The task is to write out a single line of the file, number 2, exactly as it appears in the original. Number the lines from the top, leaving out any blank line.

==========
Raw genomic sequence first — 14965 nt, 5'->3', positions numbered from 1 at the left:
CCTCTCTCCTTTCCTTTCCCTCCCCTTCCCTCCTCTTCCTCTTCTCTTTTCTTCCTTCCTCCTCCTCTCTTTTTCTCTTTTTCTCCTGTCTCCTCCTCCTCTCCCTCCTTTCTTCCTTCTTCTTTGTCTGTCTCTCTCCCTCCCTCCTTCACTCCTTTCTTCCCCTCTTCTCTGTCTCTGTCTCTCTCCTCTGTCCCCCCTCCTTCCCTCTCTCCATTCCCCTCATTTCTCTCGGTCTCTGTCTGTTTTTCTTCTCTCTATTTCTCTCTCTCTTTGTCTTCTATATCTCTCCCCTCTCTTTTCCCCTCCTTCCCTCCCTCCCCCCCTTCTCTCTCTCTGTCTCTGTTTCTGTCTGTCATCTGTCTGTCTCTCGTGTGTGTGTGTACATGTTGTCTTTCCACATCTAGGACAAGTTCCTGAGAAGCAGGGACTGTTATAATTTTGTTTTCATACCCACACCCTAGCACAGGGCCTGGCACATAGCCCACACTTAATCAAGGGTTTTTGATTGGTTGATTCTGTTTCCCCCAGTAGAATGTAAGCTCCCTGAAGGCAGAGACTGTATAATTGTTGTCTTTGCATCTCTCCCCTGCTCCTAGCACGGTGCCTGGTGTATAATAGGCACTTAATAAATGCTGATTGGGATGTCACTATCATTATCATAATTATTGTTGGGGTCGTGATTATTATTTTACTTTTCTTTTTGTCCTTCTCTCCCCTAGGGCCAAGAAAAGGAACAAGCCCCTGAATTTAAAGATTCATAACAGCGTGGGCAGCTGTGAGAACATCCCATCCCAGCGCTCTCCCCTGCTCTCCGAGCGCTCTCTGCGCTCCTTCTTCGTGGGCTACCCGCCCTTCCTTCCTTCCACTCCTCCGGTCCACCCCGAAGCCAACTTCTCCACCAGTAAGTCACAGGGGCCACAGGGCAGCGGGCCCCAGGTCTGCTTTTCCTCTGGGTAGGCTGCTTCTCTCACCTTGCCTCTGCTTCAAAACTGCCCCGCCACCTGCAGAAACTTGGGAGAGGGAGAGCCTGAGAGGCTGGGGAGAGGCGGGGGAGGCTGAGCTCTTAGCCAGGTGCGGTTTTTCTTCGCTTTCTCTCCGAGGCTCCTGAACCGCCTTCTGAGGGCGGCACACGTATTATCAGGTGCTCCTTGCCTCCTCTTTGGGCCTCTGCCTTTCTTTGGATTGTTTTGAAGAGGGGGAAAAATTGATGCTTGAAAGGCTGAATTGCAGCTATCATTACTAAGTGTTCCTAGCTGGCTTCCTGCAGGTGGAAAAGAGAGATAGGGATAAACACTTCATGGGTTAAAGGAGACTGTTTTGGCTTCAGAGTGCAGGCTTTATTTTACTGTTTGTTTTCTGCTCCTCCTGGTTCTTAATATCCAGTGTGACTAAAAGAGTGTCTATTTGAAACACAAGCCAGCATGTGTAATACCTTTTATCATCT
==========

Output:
CCTCTCTCCTTTCCTTTCCCTCCCCTTCCCTCCTCTTCCTCTTCTCTTTTCTTCCTTCCTCCTCCTCTCTTTTTCTCTTTTTCTCCTGTCTCCTCCTCCTCTCCCTCCTTTCTTCCTTCTTCTTTGTCTGTCTCTCTCCCTCCCTCCTTCACTCCTTTCTTCCCCTCTTCTCTGTCTCTGTCTCTCTCCTCTGTCCCCCCTCCTTCCCTCTCTCCATTCCCCTCATTTCTCTCGGTCTCTGTCTGTTTTTCTTCTCTCTATTTCTCTCTCTCTTTGTCTTCTATATCTCTCCCCTCTCTTTTCCCCTCCTTCCCTCCCTCCCCCCCTTCTCTCTCTCTGTCTCTGTTTCTGTCTGTCATCTGTCTGTCTCTCGTGTGTGTGTGTACATGTTGTCTTTCCACATCTAGGACAAGTTCCTGAGAAGCAGGGACTGTTATAATTTTGTTTTCATACCCACACCCTAGCACAGGGCCTGGCACATAGCCCACACTTAATCAAGGGTTTTTGATTGGTTGATTCTGTTTCCCCCAGTAGAATGTAAGCTCCCTGAAGGCAGAGACTGTATAATTGTTGTCTTTGCATCTCTCCCCTGCTCCTAGCACGGTGCCTGGTGTATAATAGGCACTTAATAAATGCTGATTGGGATGTCACTATCATTATCATAATTATTGTTGGGGTCGTGATTATTATTTTACTTTTCTTTTTGTCCTTCTCTCCCCTAGGGCCAAGAAAAGGAACAAGCCCCTGAATTTAAAGATTCATAACAGCGTGGGCAGCTGTGAGAACATCCCATCCCAGCGCTCTCCCCTGCTCTCCGAGCGCTCTCTGCGCTCCTTCTTCGTGGGCTACCCGCCCTTCCTTCCTTCCACTCCTCCGGTCCACCCCGAAGCCAACTTCTCCACCAGTAAGTCACAGGGGCCACAGGGCAGCGGGCCCCAGGTCTGCTTTTCCTCTGGGTAGGCTGCTTCTCTCACCTTGCCTCTGCTTCAAAACTGCCCCGCCACCTGCAGAAACTTGGGAGAGGGAGAGCCTGAGAGGCTGGGGAGAGGCGGGGGAGGCTGAGCTCTTAGCCAGGTGCGGTTTTTCTTCGCTTTCTCTCCGAGGCTCCTGAACCGCCTTCTGAGGGCGGCACACGTATTATCAGGTGCTCCTTGCCTCCTCTTTGGGCCTCTGCCTTTCTTTGGATTGTTTTGAAGAGGGGGAAAAATTGATGCTTGAAAGGCTGAATTGCAGCTATCATTACTAAGTGTTCCTAGCTGGCTTCCTGCAGGTGGAAAAGAGAGATAGGGATAAACACTTCATGGGTTAAAGGAGACTGTTTTGGCTTCAGAGTGCAGGCTTTATTTTACTGTTTGTTTTCTGCTCCTCCTGGTTCTTAATATCCAGTGTGACTAAAAGAGTGTCTATTTGAAACACAAGCCAGCATGTGTAATACCTTTTATCATCT